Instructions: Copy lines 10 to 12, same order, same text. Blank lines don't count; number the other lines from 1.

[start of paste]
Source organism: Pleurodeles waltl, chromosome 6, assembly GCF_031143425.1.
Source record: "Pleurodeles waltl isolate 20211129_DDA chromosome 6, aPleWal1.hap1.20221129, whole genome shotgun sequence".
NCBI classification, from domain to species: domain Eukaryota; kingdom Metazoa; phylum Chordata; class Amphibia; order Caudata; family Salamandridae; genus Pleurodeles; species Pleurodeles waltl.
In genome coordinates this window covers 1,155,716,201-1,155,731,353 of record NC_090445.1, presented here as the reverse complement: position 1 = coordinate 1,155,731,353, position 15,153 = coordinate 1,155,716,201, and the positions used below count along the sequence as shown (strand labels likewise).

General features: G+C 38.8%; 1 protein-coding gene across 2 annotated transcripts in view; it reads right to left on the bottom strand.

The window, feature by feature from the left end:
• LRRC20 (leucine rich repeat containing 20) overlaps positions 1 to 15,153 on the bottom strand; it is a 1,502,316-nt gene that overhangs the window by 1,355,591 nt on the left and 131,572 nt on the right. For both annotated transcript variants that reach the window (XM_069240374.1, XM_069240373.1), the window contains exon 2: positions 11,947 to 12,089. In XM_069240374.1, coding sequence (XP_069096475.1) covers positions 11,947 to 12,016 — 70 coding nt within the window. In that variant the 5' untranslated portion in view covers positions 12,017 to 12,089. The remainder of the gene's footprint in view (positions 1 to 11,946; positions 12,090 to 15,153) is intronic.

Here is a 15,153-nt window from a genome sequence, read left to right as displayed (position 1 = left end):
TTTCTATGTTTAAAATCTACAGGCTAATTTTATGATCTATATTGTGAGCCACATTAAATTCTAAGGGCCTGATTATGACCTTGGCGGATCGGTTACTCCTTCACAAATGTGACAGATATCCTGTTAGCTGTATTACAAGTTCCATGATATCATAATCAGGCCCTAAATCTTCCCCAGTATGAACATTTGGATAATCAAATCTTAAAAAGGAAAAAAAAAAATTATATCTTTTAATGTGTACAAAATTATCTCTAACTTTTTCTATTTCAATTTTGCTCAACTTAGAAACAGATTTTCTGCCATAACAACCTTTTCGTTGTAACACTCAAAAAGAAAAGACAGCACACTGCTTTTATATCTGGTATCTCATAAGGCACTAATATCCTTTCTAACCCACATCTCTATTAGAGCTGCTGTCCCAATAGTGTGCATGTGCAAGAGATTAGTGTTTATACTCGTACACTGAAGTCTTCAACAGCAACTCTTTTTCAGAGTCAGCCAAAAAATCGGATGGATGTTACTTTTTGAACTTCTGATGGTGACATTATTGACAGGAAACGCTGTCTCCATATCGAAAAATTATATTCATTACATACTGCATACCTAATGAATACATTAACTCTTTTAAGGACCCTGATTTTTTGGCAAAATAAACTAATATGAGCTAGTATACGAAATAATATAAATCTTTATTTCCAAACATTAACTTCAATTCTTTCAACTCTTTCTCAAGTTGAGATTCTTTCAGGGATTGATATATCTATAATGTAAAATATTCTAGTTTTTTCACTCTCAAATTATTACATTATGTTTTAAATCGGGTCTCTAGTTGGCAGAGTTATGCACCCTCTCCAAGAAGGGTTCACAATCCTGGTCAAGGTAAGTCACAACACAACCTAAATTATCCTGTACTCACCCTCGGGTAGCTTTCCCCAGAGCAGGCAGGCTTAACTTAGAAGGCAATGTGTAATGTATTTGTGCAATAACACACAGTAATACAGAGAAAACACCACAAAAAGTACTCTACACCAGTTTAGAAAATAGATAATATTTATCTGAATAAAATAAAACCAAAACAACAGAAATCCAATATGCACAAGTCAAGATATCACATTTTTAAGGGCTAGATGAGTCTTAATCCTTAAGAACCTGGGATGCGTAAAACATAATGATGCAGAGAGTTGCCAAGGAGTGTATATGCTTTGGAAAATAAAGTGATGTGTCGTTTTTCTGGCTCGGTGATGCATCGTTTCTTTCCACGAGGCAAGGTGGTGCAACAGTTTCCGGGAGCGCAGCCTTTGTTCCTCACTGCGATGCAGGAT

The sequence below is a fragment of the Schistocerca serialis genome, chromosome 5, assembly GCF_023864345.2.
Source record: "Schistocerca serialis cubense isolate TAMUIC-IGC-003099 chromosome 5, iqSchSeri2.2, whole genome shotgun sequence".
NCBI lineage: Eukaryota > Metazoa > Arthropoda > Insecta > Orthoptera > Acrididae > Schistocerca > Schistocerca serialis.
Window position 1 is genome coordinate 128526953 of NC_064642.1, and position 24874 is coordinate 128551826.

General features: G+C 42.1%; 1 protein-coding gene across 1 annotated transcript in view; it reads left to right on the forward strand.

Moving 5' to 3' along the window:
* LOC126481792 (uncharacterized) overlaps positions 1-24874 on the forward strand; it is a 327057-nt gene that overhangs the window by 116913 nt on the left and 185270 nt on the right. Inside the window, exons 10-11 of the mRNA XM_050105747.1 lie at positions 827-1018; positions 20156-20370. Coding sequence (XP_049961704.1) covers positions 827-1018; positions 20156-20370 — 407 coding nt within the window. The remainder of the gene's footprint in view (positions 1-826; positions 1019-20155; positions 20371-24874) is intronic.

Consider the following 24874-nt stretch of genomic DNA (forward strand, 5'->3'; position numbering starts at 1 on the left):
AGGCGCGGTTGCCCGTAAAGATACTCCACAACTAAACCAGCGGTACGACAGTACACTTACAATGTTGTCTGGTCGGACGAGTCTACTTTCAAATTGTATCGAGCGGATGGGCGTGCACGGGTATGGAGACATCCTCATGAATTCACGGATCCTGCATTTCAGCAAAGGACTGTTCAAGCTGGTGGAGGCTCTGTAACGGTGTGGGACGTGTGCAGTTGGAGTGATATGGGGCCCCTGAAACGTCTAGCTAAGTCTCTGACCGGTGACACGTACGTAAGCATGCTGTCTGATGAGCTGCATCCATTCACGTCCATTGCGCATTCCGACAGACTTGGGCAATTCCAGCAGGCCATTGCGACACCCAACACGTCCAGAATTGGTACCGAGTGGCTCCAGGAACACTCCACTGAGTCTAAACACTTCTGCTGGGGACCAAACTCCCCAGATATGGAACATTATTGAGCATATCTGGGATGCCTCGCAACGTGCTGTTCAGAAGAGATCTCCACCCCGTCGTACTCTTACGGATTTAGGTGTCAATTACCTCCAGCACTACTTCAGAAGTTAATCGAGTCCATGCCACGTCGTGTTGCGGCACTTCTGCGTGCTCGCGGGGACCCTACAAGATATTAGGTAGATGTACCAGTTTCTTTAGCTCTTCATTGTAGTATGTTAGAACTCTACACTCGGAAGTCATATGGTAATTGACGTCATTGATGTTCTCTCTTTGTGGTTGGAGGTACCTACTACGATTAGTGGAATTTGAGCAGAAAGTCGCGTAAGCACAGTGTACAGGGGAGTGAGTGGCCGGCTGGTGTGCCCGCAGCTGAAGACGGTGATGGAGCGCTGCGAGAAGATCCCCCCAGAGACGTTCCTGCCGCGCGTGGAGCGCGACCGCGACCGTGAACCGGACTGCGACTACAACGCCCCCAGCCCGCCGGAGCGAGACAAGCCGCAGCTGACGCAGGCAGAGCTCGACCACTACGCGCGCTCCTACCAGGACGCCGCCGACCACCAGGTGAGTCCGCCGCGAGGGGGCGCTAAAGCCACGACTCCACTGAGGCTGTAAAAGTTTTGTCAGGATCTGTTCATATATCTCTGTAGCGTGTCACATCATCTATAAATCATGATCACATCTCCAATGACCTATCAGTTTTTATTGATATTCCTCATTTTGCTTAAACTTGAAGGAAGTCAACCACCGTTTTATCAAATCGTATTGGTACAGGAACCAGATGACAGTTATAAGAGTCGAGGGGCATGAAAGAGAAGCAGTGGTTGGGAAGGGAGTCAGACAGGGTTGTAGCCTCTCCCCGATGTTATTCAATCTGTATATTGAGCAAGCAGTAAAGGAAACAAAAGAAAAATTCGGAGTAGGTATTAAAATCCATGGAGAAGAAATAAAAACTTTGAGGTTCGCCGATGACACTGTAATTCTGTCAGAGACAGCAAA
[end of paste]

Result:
The sequence below is a fragment of the Schistocerca serialis genome, chromosome 5, assembly GCF_023864345.2.
Source record: "Schistocerca serialis cubense isolate TAMUIC-IGC-003099 chromosome 5, iqSchSeri2.2, whole genome shotgun sequence".
NCBI lineage: Eukaryota > Metazoa > Arthropoda > Insecta > Orthoptera > Acrididae > Schistocerca > Schistocerca serialis.